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My latest Mind and Matter column for the Wall Street Journal is
about the possibility that big meteorites can trigger volcanic
About 65 million years ago, the dinosaurs and maybe two-thirds of
all other species suddenly died out. For three decades, the
dominant explanation for this mass extinction has been that it was
probably caused by the impact of a large meteorite.
A layer of iridium-rich rock from roughly the right date is the
fingerprint that convicted this extraterrestrial killer (iridium is
more common in space than in the Earth's crust). Even the bullet
hole has apparently been found in the shape of a 110-mile-diameter
crater called Chicxulub off the coast of Mexico. The explosion
would have been the equivalent of two million hydrogen bombs.
Yet, over the last 30 years, a rival theory has refused to go
away. This one implicates volcanoes-specifically, a huge heap of
molten rock known as the Deccan Traps that burst through the skin
of the Indian subcontinent at about the same time. The birth of
this "large igneous province" would have poisoned the atmosphere
and ocean for a long time with sulfur and carbon dioxide, killing
many forms of life.
Just last week the champions of this theory came up with stronger
evidence and better dating, from fossil plankton. "We demonstrate a
clear cause-and-effect relationship that these massive volcanic
eruptions were far more destructive than previously thought and
could have caused the…mass extinction even without the addition of
large meteorite impacts," Gerta Keller of Princeton University told
But why choose between the theories? Might meteorites have
triggered the eruptions? Computer simulations show that
sufficiently big impacts can melt the Earth's crust and even part
of the mantle beneath (thanks to changes in the mantle pressure).
Sudbury, north of Lake Huron in Canada, sits in the middle of an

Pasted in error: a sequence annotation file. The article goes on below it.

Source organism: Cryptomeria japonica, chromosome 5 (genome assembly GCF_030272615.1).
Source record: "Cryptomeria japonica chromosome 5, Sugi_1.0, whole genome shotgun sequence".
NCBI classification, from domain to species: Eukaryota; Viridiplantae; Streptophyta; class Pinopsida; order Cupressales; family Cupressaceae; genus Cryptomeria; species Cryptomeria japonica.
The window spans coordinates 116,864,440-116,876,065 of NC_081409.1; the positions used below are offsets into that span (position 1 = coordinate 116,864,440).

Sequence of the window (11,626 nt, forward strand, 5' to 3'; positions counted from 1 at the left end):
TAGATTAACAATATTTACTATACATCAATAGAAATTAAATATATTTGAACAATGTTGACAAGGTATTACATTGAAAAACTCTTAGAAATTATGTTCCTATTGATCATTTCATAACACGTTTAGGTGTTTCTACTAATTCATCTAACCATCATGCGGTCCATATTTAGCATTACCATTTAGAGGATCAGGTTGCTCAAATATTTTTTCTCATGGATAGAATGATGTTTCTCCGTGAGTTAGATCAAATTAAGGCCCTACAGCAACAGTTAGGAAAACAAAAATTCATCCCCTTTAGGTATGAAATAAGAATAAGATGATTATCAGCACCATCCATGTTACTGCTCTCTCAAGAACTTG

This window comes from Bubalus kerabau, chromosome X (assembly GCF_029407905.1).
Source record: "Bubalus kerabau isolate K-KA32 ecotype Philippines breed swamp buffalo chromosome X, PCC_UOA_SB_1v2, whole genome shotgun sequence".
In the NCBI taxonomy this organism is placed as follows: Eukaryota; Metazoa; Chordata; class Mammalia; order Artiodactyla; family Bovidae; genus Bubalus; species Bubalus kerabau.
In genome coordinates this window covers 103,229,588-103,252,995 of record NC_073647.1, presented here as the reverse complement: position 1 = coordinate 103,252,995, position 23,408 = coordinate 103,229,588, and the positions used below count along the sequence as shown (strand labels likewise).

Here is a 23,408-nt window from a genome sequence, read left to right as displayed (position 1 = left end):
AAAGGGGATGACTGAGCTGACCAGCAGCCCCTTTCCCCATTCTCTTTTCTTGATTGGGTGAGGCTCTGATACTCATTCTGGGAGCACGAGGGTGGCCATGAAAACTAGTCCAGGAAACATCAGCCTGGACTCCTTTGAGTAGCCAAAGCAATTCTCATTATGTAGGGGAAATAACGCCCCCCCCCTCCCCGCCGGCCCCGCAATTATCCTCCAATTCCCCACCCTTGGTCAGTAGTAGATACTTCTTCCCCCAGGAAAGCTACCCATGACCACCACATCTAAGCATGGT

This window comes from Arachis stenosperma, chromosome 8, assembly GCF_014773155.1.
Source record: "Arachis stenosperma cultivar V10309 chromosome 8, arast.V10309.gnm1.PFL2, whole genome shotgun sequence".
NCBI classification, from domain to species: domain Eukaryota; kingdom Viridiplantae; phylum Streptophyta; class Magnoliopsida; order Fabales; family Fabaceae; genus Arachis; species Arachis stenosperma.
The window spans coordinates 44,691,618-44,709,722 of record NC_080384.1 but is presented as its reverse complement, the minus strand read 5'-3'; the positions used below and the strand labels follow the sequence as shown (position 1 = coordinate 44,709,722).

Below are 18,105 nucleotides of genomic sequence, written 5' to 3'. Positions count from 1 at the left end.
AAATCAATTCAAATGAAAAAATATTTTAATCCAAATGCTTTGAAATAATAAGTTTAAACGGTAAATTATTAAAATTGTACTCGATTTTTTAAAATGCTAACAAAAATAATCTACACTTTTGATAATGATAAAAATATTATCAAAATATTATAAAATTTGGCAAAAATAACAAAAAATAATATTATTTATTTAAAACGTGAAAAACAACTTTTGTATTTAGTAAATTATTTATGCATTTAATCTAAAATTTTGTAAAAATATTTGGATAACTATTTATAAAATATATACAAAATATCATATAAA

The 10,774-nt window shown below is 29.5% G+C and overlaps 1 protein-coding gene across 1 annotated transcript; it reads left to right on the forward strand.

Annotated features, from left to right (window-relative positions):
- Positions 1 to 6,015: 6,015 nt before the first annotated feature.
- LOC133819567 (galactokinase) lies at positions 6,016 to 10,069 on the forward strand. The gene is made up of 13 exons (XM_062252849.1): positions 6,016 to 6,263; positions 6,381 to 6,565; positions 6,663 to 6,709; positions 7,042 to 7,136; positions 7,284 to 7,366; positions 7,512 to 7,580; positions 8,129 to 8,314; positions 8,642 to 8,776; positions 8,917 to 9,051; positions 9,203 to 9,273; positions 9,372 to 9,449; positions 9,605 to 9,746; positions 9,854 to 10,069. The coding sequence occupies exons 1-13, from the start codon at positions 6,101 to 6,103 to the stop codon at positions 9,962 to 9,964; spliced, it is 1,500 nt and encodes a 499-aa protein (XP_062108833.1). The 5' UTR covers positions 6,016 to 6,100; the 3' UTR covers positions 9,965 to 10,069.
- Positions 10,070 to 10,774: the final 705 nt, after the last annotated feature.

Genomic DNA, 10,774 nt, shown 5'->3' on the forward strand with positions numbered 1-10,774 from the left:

ancient crater made by a middle-sized meteorite 1.8 billion years
ago, which melted much of the crust and left rich nickel deposits.
In West Greenland, there is evidence of an impact and a coincident
lava eruption, 62 million years ago.
It's even widely agreed that some of the volcanic effects of a
meteorite impact might occur some distance from the impact. An
especially large igneous province in the Pacific called the Ontong
Java plateau, possibly caused by a meteorite impact, may have torn
the crust of South America, resulting in a concentration of
More intriguingly, the crust could bulge, buckle and break at
exactly the antipodean point on the planet from the impact. This is
because seismic waves from the impact would ripple around the Earth
and converge at the opposite side as if focused by a lens. There is
a crumpled patch on the surface of Mercury known as the Chaotic
Terrain exactly opposite one of its largest craters, the Caloris
Calculations show that the Chicxulub meteorite was certainly big
enough to have triggered eruptions at its antipode. But it seems
the Deccan Traps probably lay at least 1,000 miles away from
Chicxulub's antipode at the time, though it would take just a
little error in our assumptions about the speed and direction of
Mexico's and India's motion to put India over the antipode.
Another possibility is that Chicxulub was one of a swarm of large
meteorites to strike at the same time, all from a fragmented
asteroid or comet. There are roughly contemporary craters in the
North Sea and Ukraine and a disputed one off the west coast of
India. Against this, recent analysis suggests only a single iridium
layer, implying a single big impact.
My hunch is that this is a case of scientific polarization, where
all the academic tribal energy has gone into emphasizing one theory
at the expense of the other, and little into trying to see them as
two facets of the same event: an impact and a consequent eruption,
both of which contributed to poisoning the atmosphere and the ocean
to the point where few species could survive.